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Posted by on Oct 7, 2015 in Books

The Rise of Superman

The Rise of Superman

Decoding the Science of Ultimate Human Performance


Author: Steven Kotler

Where to get: Amazon

Who should read it: Anybody who’s interested in performance psychology or flow states. People who have experienced a state in which they were able to effortlessly perform or were “on fire”, but don’t know the why or what behind it. Anybody who’s interested in action and adventure sports and want to know why they are able to do such amazing things and have such rapid progressions of skills. People who want to know the science behind why people are able to do the impossible. Anyone who is interested in becoming more creative or better at any activity.

Who shouldn’t read it: Those who aren’t interested in psychology or how the brain/body work. People who aren’t interested in pushing the boundaries of what’s possible. People who aren’t willing to take risks in life, especially not physical risks. People who find more contentment in watching others do spectacular things instead of trying to do them themselves. This book certainly won’t appeal to everyone, but because you’re on this site, most likely it will appeal to you.

Overall idea: Humans have a very specific state that they can go into called “flow”. In this state, brainwaves change, biochemistry shifts, and our perception of reality is drastically altered, all of which combines to give us the ability to transcend the impossible and push the boundaries of human performance. And not only that, but it also feels like pure bliss. By understanding what triggers this state, we can create environments that foster it. The results are not only ultimate human performance, but also quite possibly the answers to many of humanity’s deepest struggles.

“Flow is more than an optimal state of consciousness—one where we feel our best and perform our best—it also appears to be the only practical answer to the question: What is the meaning of life? Flow is what makes life worth living.”

 – Steven Kotler, The Rise of Superman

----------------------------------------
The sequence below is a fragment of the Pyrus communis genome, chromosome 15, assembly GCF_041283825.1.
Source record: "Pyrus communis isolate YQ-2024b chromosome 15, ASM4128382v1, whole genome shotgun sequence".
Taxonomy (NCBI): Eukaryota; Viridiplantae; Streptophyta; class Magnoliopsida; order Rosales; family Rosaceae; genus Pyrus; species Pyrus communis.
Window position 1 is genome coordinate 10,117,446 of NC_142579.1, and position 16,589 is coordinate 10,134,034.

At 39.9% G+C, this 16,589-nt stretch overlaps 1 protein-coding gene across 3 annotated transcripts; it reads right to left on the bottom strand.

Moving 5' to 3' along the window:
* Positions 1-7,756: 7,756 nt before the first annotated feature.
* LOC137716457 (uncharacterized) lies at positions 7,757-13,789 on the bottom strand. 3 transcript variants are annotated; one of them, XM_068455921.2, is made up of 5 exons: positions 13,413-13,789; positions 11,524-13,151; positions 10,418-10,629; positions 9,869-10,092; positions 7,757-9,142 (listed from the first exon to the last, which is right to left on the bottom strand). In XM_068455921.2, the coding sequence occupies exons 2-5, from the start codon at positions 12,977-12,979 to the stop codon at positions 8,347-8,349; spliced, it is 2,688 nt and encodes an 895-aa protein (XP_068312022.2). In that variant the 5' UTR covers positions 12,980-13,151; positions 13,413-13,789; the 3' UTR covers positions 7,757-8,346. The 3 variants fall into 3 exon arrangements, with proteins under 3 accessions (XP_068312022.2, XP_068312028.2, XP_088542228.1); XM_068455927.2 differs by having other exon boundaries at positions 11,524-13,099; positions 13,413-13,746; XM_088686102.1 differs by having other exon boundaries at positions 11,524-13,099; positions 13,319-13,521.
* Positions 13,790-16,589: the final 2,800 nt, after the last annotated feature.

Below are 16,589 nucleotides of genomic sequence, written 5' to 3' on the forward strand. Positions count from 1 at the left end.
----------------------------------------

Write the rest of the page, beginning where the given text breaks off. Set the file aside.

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We have almost all experienced a state in which we’ve felt unstoppable, like no matter what we do, we couldn’t be stopped. Tasks feel incredibly easy and fluid while pain and exhaustion give way to energized bliss. Time slows down and our focus increases.

What all of this is describing is a state known as flow. While there a many other names for it- the zone, the pocket, being on fire, etc., it’s all describing the same thing. For most athletes (and artists as well) this place is Nirvana. We choose to routinely put our bodies and minds on the line in search of it.

The Rise of Superman is all about the flow state. Pulling from the works of Abraham Maslow and Mihaly Csikszentmiahly, as well as modern scientific understanding of flow, Kotler is able to pull the curtain back to reveal the nuts and bolts behind this mystical state. He looks at how drastic shifts in biochemistry and brainwaves cause the flow state, as well as the most common triggers for these shifts.

While all of this may sound slightly technical and boring, Kotler is also a brilliant storyteller. He uses the setting of action and adventure sports as the backdrop, and for good reason. Action and adventure sports athletes are masters of flow. They have to be. In many cases, it’s the only thing keeping them alive. Kotler explores this concept, as well as the idea that flow is what’s made action and adventure sports what they are today. No other sporting arena has seen such ridiculous advances in skill and achievement in such a short period of time, and Kotler theorizes that flow is the reason.

Entertaining and suspenseful stories from this world are used throughout the book to illustrate Kotler’s points. Even if you don’t care about flow states, the stories of close calls and impossible feats by the pioneers of action and adventure sports should be enough to make you enjoy the book.

But it’s not all sunshine and rainbows with flow, and Kotler does an awesome job of highlighting the dark side of flow as well. Because of the nature of flow, and the chemicals that are released in the brain during flow (endogenous equivalents to cocaine, marijuana, amphetamines, opiates, and MDMA), the state can be incredibly addictive. And because the easiest way to get into flow is to attempt risky tasks that are slightly above our skill level, the dangers of continually chasing flow can be life-changing, if not fatal. We were glad that Kotler didn’t shy away from this aspect of flow and that he provided a number of sobering and very real accounts of flow gone wrong.

But that being said, there’s something seriously wrong with you if you can read this book and not get inspired. Kotler’s big-picture “so what?” gave me goosebumps as to the possibilities that are out there if we can learn to regularly harness the power of flow.

The Rise of Superman is one of the best books I’ve read on performance psychology and the flow state. It provides a clear understanding of what’s going on in the state and how to get into it.  And it’s entertaining as hell. I highly suggest that you check out this book, either in the print or audio format. For more information on The Rise of Superman, click on the picture above or go to the Amazon link at the top of the post to purchase it.

As always, we love to hear from you guys. Let us know what your thoughts are on this book or if you have any suggestions for other books that you think that we should check out!



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